There are not many laws, rules, regulations and standards concerning cremation urns. The container you choose to hold your loved one’s cremated remains is virtually unlimited in size, shape and material. However, there are a number of rules you should consider for the purchase of urns, and your plans to transport the urn or bury it on land or sea.
Laws Concerning Urn Purchases
The Federal Trade Commission set what is known as the “Funeral Rule,” which governs the goods and services that you purchase as part of funeral or memorial planning. For example, a funeral home cannot require you to purchase a casket when you have ordered cremation services. You are allowed to buy an urn online and have it shipped to the funeral home directly, if you choose. The funeral home is not permitted to refuse to handle the urn you bought or require you to be present when it arrives. A good place to get more information is here at Shopping for Funeral Services including the FTC Funeral Rule
Regulations on Urn Transportation and Shipping
Before you select an urn, you should confirm that it meets your needs for transportation or shipping. The U.S. Postal Service requires that the urn be sift-proof, tightly closed and padded. Should you wish to bring the urn with you on an airplane, you must contact the airline to address business-specific regulations, and you must visit the Transportation Safety Administration’s website to research rules for bringing an urn as carry-on or checked luggage.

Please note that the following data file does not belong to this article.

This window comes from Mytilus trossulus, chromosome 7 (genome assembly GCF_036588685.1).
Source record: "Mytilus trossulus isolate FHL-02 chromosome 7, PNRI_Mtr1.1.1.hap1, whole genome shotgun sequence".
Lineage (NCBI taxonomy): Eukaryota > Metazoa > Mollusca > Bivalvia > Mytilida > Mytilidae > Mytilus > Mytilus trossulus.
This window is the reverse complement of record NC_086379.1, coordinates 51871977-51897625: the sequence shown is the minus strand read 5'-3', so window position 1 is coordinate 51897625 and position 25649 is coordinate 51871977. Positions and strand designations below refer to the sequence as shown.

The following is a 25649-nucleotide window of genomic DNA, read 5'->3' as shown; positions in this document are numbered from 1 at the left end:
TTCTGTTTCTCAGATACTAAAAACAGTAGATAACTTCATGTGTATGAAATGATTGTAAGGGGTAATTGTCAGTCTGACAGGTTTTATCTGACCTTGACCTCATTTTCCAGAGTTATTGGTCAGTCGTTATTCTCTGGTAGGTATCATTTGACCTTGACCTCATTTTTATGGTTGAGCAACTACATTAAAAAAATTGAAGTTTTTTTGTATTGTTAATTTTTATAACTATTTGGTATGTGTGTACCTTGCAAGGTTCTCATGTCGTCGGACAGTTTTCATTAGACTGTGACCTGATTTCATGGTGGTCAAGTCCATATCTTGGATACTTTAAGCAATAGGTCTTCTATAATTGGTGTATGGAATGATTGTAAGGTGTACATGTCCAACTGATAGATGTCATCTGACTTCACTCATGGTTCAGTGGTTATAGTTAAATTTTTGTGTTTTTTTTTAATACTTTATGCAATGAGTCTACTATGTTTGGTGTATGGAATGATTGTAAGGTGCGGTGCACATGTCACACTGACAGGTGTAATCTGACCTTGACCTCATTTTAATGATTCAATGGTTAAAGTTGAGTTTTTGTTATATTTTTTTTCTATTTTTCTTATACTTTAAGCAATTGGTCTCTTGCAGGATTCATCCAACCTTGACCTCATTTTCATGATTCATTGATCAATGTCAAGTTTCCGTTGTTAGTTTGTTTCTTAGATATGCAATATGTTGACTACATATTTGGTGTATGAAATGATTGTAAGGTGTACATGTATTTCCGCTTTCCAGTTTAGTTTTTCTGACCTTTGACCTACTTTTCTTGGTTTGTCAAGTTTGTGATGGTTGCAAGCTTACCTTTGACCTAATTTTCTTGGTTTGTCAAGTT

Standard Urn Sizing
The Cremation Association of North America has established an industry standard size for adult urns. This size is defined by internal capacity to hold ashes, which is measured in cubic inches. The industry standard is 200 cubic inches for an adult, which should be large enough to hold the complete ashes of almost any adult. However, not all urns are made to hold this volume. Urns meant for children or to be used as keepsakes usually have a smaller capacity. Depending on the style of urn you purchase, some adult urns may also hold a smaller volume of remains.
Rules Regarding Burial of Urns
If you plan to bury the urn, you should also consider the laws concerning the burial of urns. Cemeteries usually maintain their own standards for the type of urn they will accept for a columbarium or urn vault. On public lands, you may not be able to bury an urn of any type. Urns buried at sea must be made of certain materials and should be dropped a specific distance from the shore.
You have an almost unlimited choice in urns for your loved one’s final rest. With these rules and regulations in mind, you can select an urn that meets the unique requirements of your plans.